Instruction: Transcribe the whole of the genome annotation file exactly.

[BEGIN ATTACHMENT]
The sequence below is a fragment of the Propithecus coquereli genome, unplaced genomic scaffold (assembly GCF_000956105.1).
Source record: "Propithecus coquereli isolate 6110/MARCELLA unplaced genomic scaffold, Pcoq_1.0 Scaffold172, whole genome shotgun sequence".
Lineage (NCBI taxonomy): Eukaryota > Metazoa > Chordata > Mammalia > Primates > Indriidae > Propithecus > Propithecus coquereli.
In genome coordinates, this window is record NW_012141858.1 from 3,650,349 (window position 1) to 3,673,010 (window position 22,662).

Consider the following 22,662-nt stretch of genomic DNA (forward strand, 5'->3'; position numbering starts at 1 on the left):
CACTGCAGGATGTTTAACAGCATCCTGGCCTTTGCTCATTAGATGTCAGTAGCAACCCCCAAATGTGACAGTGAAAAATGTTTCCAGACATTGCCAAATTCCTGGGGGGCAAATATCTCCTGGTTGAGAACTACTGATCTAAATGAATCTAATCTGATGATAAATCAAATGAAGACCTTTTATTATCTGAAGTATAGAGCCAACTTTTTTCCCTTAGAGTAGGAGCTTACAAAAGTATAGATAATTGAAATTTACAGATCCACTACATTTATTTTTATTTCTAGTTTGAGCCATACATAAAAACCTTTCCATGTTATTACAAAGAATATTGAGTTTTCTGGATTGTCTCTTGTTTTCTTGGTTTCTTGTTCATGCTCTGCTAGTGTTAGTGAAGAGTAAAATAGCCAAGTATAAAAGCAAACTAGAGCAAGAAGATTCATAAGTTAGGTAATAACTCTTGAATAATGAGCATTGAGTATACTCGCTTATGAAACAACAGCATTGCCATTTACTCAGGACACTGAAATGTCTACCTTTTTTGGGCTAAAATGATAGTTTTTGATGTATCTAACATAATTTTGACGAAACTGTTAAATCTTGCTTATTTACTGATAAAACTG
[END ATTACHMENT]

The sequence below is a fragment of the Propithecus coquereli genome, unplaced genomic scaffold (assembly GCF_000956105.1).
Source record: "Propithecus coquereli isolate 6110/MARCELLA unplaced genomic scaffold, Pcoq_1.0 Scaffold172, whole genome shotgun sequence".
Lineage (NCBI taxonomy): Eukaryota > Metazoa > Chordata > Mammalia > Primates > Indriidae > Propithecus > Propithecus coquereli.
In genome coordinates, this window is record NW_012141858.1 from 3,650,349 (window position 1) to 3,673,010 (window position 22,662).

Consider the following 22,662-nt stretch of genomic DNA (forward strand, 5'->3'; position numbering starts at 1 on the left):
CACTGCAGGATGTTTAACAGCATCCTGGCCTTTGCTCATTAGATGTCAGTAGCAACCCCCAAATGTGACAGTGAAAAATGTTTCCAGACATTGCCAAATTCCTGGGGGGCAAATATCTCCTGGTTGAGAACTACTGATCTAAATGAATCTAATCTGATGATAAATCAAATGAAGACCTTTTATTATCTGAAGTATAGAGCCAACTTTTTTCCCTTAGAGTAGGAGCTTACAAAAGTATAGATAATTGAAATTTACAGATCCACTACATTTATTTTTATTTCTAGTTTGAGCCATACATAAAAACCTTTCCATGTTATTACAAAGAATATTGAGTTTTCTGGATTGTCTCTTGTTTTCTTGGTTTCTTGTTCATGCTCTGCTAGTGTTAGTGAAGAGTAAAATAGCCAAGTATAAAAGCAAACTAGAGCAAGAAGATTCATAAGTTAGGTAATAACTCTTGAATAATGAGCATTGAGTATACTCGCTTATGAAACAACAGCATTGCCATTTACTCAGGACACTGAAATGTCTACCTTTTTTGGGCTAAAATGATAGTTTTTGATGTATCTAACATAATTTTGACGAAACTGTTAAATCTTGCTTATTTACTGATAAAACTG